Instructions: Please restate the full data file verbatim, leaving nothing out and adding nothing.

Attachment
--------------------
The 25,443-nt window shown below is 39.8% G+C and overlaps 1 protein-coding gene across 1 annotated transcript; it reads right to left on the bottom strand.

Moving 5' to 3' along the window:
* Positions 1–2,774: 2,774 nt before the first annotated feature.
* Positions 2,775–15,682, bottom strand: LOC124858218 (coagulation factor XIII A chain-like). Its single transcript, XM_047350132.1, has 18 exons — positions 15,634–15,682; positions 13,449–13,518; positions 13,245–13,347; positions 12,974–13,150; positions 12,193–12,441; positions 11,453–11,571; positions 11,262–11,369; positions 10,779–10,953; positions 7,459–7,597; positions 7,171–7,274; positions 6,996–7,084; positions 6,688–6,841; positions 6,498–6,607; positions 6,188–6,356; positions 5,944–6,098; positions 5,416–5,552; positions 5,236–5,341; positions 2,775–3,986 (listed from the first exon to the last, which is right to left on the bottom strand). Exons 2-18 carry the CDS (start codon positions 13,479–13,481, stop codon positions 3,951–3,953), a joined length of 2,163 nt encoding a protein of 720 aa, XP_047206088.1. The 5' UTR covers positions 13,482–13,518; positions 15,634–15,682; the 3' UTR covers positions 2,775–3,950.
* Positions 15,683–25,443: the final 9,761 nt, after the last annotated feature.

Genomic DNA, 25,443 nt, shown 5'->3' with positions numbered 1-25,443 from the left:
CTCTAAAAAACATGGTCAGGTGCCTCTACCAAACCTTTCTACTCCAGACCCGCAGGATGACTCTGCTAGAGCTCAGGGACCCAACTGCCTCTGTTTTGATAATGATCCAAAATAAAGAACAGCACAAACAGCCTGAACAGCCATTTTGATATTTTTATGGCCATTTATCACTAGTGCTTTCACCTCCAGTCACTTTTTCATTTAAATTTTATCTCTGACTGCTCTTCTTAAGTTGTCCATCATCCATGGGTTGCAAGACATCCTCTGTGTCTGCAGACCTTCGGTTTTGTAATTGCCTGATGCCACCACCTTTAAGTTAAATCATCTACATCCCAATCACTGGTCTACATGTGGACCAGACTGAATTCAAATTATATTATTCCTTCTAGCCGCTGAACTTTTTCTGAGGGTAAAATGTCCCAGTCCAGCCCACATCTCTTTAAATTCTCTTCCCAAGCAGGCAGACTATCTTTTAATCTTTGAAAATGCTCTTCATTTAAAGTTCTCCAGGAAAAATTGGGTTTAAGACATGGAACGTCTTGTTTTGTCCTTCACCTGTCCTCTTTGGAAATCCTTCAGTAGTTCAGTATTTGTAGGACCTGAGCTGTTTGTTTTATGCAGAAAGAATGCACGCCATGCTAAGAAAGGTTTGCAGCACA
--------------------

The 25,443-nt window shown below is 39.8% G+C and overlaps 1 protein-coding gene across 1 annotated transcript; it reads right to left on the bottom strand.

Moving 5' to 3' along the window:
* Positions 1–2,774: 2,774 nt before the first annotated feature.
* Positions 2,775–15,682, bottom strand: LOC124858218 (coagulation factor XIII A chain-like). Its single transcript, XM_047350132.1, has 18 exons — positions 15,634–15,682; positions 13,449–13,518; positions 13,245–13,347; positions 12,974–13,150; positions 12,193–12,441; positions 11,453–11,571; positions 11,262–11,369; positions 10,779–10,953; positions 7,459–7,597; positions 7,171–7,274; positions 6,996–7,084; positions 6,688–6,841; positions 6,498–6,607; positions 6,188–6,356; positions 5,944–6,098; positions 5,416–5,552; positions 5,236–5,341; positions 2,775–3,986 (listed from the first exon to the last, which is right to left on the bottom strand). Exons 2-18 carry the CDS (start codon positions 13,479–13,481, stop codon positions 3,951–3,953), a joined length of 2,163 nt encoding a protein of 720 aa, XP_047206088.1. The 5' UTR covers positions 13,482–13,518; positions 15,634–15,682; the 3' UTR covers positions 2,775–3,950.
* Positions 15,683–25,443: the final 9,761 nt, after the last annotated feature.

Genomic DNA, 25,443 nt, shown 5'->3' with positions numbered 1-25,443 from the left:
CTCTAAAAAACATGGTCAGGTGCCTCTACCAAACCTTTCTACTCCAGACCCGCAGGATGACTCTGCTAGAGCTCAGGGACCCAACTGCCTCTGTTTTGATAATGATCCAAAATAAAGAACAGCACAAACAGCCTGAACAGCCATTTTGATATTTTTATGGCCATTTATCACTAGTGCTTTCACCTCCAGTCACTTTTTCATTTAAATTTTATCTCTGACTGCTCTTCTTAAGTTGTCCATCATCCATGGGTTGCAAGACATCCTCTGTGTCTGCAGACCTTCGGTTTTGTAATTGCCTGATGCCACCACCTTTAAGTTAAATCATCTACATCCCAATCACTGGTCTACATGTGGACCAGACTGAATTCAAATTATATTATTCCTTCTAGCCGCTGAACTTTTTCTGAGGGTAAAATGTCCCAGTCCAGCCCACATCTCTTTAAATTCTCTTCCCAAGCAGGCAGACTATCTTTTAATCTTTGAAAATGCTCTTCATTTAAAGTTCTCCAGGAAAAATTGGGTTTAAGACATGGAACGTCTTGTTTTGTCCTTCACCTGTCCTCTTTGGAAATCCTTCAGTAGTTCAGTATTTGTAGGACCTGAGCTGTTTGTTTTATGCAGAAAGAATGCACGCCATGCTAAGAAAGGTTTGCAGCACA